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South African Journal of Science

On-line version ISSN 1996-7489
Print version ISSN 0038-2353

S. Afr. j. sci. vol.120 n.1-2 Pretoria Jan./Feb. 2024 



The university of global excellence



In many ways, and this is as it should be, the South African Journal of Science is at the heart of what may be termed the 'establishment' of academic and research life in South Africa. As a journal soon to celebrate 120 years of operation, we are part of our country's science history and present, marked by the intertwining of science with instruments of power and influence. In recent years, we have been very active in trying to increase access to our pages and to broaden our readership, as evidenced, for example, by our Inclusive Language Policy. But we are not a journal which sets up to disrupt, and our Vision and Mission, are cast in very general terms, with a wish to include and diversify, rather than to take a specific political stand as a journal. Although we do not have the data to support this view, we imagine that among our authors and readers there are wide differences of opinion on what the statement "excellent South African research for the local and global academic community," part of our Vision, does and should mean in practice.

This said, the heart of good science (and of good academic practice more broadly) is constructive, robust debate, and we are pleased that we are able to showcase debates in our journal. No academic, however much a part of the 'establishment' they may be, should shy away from critique and contestation. Dogma is the enemy of sound academic practice. It is in this spirit that when we came across Sioux McKenna's poem, 'Welcome to the University of Global Excellence', we asked her if we could include it in an editorial in our journal. We are delighted she agreed. Sioux McKenna is the Director of the Centre for Postgraduate Studies at Rhodes University in South Africa, a globally known expert on higher education and a disciplined and thoughtful scholar on a range of topics - including the neoliberal university. We like her poem for a number of reasons; for example, it is great fun, and it speaks directly to experiences that many academics globally (and especially in South Africa) will recognise. Everything is there in the poem: the corporatisation and branding of universities, the peddling of 'wellness' in a context of increasing academic demands and precaritisation of the academic workforce; the chasing of numbers and rankings when true quality in context is much harder to measure; the universities in the Global South still being in thrall to metrics designed from and for the Global North; and even the peddling of 'decolonisation' as a marketable product. And to top it all, this poem is meticulously referenced, with pointers to very important scholarly works.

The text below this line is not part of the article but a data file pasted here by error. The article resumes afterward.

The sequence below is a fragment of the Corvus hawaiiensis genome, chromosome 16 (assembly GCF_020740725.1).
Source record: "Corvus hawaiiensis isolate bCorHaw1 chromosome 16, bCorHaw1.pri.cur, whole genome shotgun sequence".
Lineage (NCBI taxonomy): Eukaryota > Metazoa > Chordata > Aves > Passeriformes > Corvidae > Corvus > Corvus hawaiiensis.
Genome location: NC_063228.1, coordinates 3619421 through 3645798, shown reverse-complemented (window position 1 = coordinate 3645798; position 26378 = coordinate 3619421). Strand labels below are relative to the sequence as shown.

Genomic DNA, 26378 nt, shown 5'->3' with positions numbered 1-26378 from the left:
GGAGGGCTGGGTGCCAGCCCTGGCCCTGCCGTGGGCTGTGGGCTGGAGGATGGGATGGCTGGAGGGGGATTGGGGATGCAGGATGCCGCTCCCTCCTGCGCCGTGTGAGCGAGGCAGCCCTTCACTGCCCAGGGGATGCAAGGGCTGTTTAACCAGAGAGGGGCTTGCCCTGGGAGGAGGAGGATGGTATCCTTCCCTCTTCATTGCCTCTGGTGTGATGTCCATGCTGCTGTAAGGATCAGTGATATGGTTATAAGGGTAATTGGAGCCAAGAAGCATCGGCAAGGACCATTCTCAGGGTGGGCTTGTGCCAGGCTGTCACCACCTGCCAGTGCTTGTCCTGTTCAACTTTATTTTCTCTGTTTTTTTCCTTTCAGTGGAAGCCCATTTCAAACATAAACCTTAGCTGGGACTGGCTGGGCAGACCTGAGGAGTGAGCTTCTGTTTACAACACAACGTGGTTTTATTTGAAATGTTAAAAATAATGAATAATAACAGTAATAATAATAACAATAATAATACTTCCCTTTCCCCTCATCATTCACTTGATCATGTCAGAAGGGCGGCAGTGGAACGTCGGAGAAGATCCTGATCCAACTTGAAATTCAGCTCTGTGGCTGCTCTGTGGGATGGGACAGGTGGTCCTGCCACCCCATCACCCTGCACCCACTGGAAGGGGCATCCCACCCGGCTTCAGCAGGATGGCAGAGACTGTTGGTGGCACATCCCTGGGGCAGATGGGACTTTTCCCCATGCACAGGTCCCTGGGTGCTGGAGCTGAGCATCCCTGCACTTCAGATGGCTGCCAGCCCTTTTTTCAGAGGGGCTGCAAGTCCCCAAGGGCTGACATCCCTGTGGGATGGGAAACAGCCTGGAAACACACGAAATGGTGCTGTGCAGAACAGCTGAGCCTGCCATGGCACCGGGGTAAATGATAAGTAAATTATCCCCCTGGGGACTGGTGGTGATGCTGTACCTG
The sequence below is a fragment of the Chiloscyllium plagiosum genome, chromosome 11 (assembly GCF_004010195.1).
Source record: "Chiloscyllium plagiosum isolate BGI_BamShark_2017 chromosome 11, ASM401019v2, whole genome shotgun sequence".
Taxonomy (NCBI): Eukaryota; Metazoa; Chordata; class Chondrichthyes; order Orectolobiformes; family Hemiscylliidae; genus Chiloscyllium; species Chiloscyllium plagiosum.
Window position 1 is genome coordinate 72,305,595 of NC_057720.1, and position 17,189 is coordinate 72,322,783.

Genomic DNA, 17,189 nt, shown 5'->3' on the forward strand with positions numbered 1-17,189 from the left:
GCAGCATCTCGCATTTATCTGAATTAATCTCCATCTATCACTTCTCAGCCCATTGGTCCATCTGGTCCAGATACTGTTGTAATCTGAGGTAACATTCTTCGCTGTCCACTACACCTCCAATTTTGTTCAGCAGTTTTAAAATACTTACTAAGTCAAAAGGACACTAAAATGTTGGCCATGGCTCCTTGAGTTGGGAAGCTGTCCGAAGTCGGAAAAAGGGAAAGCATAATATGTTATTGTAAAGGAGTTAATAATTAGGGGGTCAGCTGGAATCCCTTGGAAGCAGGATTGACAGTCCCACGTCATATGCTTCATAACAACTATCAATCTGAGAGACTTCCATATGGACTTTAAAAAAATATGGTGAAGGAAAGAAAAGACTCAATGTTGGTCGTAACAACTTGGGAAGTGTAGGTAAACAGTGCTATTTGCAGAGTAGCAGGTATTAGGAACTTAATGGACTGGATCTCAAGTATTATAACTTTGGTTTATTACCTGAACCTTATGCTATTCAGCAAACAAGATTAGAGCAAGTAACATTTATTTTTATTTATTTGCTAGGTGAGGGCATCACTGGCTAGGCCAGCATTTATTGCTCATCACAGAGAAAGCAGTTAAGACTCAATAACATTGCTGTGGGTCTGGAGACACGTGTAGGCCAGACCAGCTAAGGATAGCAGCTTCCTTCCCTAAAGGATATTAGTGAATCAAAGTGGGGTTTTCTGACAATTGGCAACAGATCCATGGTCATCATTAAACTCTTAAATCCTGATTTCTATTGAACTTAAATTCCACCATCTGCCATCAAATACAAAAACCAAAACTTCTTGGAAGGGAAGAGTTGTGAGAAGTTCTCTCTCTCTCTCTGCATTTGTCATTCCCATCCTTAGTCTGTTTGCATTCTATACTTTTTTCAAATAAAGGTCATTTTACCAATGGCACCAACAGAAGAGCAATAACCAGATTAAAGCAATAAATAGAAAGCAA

Welcome to the University of Global Excellence

Dear New Staff Member,


You are joining a prestigious brand,

ranked in the Top Five1

hundred or so2.

Most of our permanent academics3

rated working for us to be satisfactory4.

Student evaluations indicate that our lecturers5,

are four and a half on a scale of 5.

Please ensure that you sign your performance agreement.6

KPIs are publications.7 Terms and conditions are not negotiable.

Please join the Division of People's Wellness and Culture8

for online Meditations-at-Midday9

to enhance productivity in afternoon meetings10.

Our Division of Customer Services is here to serve our students11,

who are reminded to sign the disciplinary code12.

Every assignment must include a statement of originality,